2023 Cyberdeck Challenge: YAHRC Takes Its Power Seriously

Cyberdecks are all about custom builds, and [f4drj]’s YAHRC (Yet Another Ham Radio Cyberdeck) takes its ruggedization and power seriously. There are some great power management features, and the enclosure even has a layer of RF shielding.

YAHRC is a Raspberry Pi-based build with a generously-sized screen that tucks a small Bluetooth keyboard into a storage area for input in a pinch. Everything is secured behind custom panels, and behind those panels are some really great build details. There’s active cooling via fans, an SSD for data, and [f4drj] even made a custom riser for the GPIO header by soldering together a couple of headers to act as an extender. This exposes the GPIO header right beside a clear area for prototyping, with easy access to USB ports next to the screen in the top panel.

Behind the clean panels? A load of hardware, along with the requisite cable management, that every Cyberdeck builder must deal with.

The power features are worth mentioning separately. For starters, there’s a very generously sized internal battery pack made from spare 18650 cells that gives this deck more than enough juice for any conceivable job. The screen, USB hub, and Raspberry Pi can each be individually powered or turned off as needed; even the internal battery can be isolated from the rest of the hardware.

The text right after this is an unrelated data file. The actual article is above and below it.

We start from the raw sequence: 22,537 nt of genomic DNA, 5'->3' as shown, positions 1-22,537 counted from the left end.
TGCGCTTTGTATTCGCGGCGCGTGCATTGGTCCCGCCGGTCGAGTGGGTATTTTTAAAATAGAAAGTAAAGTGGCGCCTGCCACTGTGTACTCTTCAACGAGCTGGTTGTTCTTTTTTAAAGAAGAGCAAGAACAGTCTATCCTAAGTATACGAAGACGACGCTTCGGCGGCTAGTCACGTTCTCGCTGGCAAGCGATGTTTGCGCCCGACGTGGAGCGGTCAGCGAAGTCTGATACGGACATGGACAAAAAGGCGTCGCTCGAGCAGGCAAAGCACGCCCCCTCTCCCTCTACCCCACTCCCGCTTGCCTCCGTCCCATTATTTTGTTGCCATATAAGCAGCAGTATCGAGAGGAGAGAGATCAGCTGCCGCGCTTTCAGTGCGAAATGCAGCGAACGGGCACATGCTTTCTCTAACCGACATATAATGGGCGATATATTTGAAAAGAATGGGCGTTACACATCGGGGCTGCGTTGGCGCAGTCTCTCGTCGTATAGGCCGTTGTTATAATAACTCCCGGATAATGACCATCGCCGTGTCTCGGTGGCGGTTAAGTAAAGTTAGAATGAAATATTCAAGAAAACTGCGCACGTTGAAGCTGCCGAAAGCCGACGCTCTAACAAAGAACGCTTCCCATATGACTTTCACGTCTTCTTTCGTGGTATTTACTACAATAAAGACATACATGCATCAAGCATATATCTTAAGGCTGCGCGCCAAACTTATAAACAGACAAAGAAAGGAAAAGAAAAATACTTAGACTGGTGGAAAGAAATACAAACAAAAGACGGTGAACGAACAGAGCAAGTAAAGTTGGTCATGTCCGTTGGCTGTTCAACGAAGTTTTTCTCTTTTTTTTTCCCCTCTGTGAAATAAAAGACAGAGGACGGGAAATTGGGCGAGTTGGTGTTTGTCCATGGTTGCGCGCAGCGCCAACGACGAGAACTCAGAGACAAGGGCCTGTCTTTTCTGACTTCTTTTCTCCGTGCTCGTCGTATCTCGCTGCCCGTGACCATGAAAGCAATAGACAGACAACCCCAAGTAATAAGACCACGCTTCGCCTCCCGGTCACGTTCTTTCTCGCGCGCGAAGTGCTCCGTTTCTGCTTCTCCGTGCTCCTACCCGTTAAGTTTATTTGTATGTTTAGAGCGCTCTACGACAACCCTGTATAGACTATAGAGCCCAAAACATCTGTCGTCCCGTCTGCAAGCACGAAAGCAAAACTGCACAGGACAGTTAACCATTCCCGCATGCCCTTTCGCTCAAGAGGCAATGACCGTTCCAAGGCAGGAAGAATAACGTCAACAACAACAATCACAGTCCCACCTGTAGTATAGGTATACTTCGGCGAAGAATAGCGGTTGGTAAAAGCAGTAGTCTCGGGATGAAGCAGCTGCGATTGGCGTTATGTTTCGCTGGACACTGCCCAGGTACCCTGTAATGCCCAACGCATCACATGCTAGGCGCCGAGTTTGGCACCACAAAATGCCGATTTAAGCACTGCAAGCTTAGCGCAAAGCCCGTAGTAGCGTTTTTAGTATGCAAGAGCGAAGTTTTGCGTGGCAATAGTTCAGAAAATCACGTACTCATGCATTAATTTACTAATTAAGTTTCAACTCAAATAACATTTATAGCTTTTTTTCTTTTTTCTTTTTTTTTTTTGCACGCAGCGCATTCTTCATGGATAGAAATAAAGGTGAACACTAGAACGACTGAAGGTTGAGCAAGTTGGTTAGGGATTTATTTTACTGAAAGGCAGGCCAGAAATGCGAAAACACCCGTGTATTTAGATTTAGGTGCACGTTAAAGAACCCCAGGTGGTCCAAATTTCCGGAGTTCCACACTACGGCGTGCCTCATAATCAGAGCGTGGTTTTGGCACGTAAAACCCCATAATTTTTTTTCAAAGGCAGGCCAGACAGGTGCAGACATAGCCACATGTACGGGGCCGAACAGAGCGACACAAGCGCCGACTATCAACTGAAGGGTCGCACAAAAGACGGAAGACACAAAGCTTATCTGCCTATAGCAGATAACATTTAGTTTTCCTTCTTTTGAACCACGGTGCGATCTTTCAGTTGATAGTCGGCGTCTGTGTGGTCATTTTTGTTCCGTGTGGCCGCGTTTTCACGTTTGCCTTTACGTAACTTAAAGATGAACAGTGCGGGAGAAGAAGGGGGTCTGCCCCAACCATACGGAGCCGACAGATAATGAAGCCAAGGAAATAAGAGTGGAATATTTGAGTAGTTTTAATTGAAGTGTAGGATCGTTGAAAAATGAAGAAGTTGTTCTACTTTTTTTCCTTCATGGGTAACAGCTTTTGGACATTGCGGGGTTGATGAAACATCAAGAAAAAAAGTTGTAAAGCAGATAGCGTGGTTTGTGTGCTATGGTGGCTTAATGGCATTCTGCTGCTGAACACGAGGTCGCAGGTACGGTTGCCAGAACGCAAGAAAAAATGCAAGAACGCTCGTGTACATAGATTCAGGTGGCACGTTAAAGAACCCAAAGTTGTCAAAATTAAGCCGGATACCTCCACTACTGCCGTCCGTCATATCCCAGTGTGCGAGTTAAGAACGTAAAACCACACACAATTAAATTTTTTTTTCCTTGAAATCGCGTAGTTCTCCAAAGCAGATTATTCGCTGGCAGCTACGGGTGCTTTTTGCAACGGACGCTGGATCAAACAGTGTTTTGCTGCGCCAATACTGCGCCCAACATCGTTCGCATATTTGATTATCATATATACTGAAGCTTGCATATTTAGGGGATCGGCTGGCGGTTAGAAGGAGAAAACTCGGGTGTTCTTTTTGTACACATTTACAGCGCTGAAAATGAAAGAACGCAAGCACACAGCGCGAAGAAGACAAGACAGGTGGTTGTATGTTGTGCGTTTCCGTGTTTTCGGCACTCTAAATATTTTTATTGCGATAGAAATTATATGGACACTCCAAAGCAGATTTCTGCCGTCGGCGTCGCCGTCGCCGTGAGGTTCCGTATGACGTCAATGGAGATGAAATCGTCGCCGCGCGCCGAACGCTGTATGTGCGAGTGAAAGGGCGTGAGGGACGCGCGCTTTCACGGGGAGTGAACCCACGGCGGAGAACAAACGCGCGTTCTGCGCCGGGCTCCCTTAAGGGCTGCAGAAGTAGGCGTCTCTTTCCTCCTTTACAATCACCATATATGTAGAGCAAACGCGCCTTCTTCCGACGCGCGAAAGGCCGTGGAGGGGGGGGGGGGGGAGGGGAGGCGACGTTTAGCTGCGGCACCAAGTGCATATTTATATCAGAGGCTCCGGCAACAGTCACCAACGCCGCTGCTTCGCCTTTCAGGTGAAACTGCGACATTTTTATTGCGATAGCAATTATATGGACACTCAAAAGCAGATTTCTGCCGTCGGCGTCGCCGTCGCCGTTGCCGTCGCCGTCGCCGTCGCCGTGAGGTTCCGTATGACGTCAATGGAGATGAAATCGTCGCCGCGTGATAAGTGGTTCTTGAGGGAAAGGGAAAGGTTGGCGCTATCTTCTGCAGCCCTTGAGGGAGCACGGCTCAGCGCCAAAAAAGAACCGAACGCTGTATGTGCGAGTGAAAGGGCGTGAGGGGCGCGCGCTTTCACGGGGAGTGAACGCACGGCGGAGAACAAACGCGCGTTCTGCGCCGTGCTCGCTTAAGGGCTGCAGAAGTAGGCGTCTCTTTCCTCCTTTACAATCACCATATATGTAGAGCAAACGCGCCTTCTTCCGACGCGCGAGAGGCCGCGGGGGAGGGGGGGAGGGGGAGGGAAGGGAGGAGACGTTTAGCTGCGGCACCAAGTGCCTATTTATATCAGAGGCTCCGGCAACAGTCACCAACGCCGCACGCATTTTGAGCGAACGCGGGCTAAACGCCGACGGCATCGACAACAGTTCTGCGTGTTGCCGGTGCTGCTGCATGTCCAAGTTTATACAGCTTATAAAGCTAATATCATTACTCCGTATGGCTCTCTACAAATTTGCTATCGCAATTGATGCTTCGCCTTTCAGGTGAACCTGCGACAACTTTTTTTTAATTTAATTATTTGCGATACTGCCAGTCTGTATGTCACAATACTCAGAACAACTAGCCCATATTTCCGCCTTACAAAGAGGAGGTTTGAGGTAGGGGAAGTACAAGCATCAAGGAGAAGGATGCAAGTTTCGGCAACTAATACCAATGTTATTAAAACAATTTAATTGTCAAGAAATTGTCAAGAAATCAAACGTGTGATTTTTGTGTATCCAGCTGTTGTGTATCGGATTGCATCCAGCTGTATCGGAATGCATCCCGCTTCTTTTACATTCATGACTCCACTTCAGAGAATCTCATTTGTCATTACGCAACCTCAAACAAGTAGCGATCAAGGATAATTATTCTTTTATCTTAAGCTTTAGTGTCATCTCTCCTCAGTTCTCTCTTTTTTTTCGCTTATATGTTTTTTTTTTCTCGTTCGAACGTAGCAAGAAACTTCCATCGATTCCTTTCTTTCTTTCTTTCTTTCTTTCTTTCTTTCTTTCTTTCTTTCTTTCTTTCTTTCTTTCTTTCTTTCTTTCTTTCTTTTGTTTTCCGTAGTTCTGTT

As an alternative to the huge internal battery, the unit can be powered from an external 5 VDC source or any external power ranging from 3.8 to 32 VDC, such as a solar panel. Clearly, there’s a lot of focus on providing the user with flexible power options to account for any situation.

This build is chock full of thoughtful design bits, so be sure to look through the photo gallery. You might come away with inspiration or even a few tips!

5 thoughts on “2023 Cyberdeck Challenge: YAHRC Takes Its Power Seriously

  1. An old floodlight with cooling fins could be a nice passive cooled case.
    Of course you have to solder a piece of copper to bridge the distance to the CPU.

    1. Hi, you are right, indeed it was a good option but I was running out of space. Active cooling was a quick win solution. I improved cooling with custom PNP/NPN/MOSFET driver based on RPi CPU temperature driven by python script throught GPIO. Therefore, the fan does not run in TTL but is in fact PWMed.

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